Proper Ventilation for
Asphalt Shingle Covered Roofs
Technical Bulletin #1
current as of July 2016
Although not usually recognized as a major design consideration, the proper ventilation of the attic area is an essential factor in gaining the maximum service life out of the building materials used in the roof assembly, in addition to improving heating and cooling costs. Overlooking this consideration may result in premature failure of the roofing system:
- Distortion or accelerated ageing of the asphalt shingles
- Rotting of the wood structure, wet insulation due to condensation
- Buckling of the roof deck
In recent times, energy conservation measures have produced a situation where heat and moisture move into the attic and may be retained there. Improved insulation and better weatherstripping are the two major factors bringing about this effect.
To correct this problem, one needs to provide proper ventilation to ensure free and unobstructed air movement beneath the roof surface.
The National Building Code (Section 9.19) requires that all roof and attic spaces above an insulated ceiling shall be ventilated with openings to the exterior to provide unobstructed vent areas of not less than 1 sq ft/300 sq ft of insulated ceiling area. For low slope roofs or those with cathedral ceilings, the ratio is 1 sq ft/150 sq ft. The vents shall be uniformly distributed on opposite sides of the building, in such a way that approximately 50% are near the lower part of the roof (inflow) and approximately 50% near the ridge (outflow).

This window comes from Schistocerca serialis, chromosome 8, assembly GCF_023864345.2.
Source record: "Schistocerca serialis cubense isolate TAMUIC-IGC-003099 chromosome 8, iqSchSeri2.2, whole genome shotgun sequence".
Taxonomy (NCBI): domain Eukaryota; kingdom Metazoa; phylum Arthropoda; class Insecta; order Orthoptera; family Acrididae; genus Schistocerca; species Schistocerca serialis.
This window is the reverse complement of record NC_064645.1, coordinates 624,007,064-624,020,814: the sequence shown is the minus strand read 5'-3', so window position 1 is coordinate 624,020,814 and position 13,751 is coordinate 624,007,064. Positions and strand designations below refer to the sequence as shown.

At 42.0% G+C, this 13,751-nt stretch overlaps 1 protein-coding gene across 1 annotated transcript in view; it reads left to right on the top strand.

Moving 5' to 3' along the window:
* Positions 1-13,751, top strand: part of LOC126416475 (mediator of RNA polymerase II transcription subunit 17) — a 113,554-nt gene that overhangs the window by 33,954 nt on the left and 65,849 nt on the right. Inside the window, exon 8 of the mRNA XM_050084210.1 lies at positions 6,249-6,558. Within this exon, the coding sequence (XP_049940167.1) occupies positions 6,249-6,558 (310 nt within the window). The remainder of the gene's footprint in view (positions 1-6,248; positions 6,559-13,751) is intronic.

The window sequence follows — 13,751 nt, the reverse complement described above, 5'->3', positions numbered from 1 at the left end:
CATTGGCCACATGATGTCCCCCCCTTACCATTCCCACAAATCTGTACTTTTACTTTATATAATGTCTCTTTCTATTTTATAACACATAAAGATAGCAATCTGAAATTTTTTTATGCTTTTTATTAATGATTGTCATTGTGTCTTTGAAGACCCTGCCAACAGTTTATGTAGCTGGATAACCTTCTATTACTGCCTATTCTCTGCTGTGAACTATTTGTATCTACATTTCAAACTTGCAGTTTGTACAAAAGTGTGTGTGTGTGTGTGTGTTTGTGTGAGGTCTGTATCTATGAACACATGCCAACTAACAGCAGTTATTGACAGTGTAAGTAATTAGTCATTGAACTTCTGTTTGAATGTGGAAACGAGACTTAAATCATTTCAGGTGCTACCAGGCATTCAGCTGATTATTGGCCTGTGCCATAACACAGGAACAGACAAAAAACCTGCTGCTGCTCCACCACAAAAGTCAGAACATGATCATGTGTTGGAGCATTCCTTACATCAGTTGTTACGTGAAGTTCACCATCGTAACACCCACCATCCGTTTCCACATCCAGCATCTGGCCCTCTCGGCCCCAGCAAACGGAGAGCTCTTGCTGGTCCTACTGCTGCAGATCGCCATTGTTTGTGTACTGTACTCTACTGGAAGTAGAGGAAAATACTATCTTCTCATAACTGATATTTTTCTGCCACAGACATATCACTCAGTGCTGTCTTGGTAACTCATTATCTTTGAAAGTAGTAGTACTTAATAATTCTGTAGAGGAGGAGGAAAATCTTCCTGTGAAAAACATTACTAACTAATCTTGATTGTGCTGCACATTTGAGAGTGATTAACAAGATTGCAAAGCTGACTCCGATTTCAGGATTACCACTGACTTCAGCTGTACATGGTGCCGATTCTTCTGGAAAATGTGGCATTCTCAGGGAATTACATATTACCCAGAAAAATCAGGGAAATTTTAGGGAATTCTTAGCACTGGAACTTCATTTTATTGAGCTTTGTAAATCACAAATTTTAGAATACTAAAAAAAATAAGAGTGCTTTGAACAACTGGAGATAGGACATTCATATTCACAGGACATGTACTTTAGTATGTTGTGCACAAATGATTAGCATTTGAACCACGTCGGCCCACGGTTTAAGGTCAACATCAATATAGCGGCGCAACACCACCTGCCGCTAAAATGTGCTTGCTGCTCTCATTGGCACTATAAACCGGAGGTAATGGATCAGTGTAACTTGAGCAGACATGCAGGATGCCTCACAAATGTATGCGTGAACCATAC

Please also refer to CASMA Technical Bulletin no. 2, which addresses the special concerns relating to low slope and cathedral ceilings, and CASMA Technical Bulletin no. 10 for information on how ventilation helps prevent ice dam formation.
The information contained in this bulletin is for general education and is not intended to replace advice from a qualified contractor or direction on usage/installation from the manufacturer. Consumers should be aware of the safety hazards associated with work on roofs and, before doing so themselves, should consider following CASMA s advice of using qualified contractors. This bulletin may be reproduced with permission on condition that it be reproduced in whole, unedited, with attribution of copyright to CASMA.
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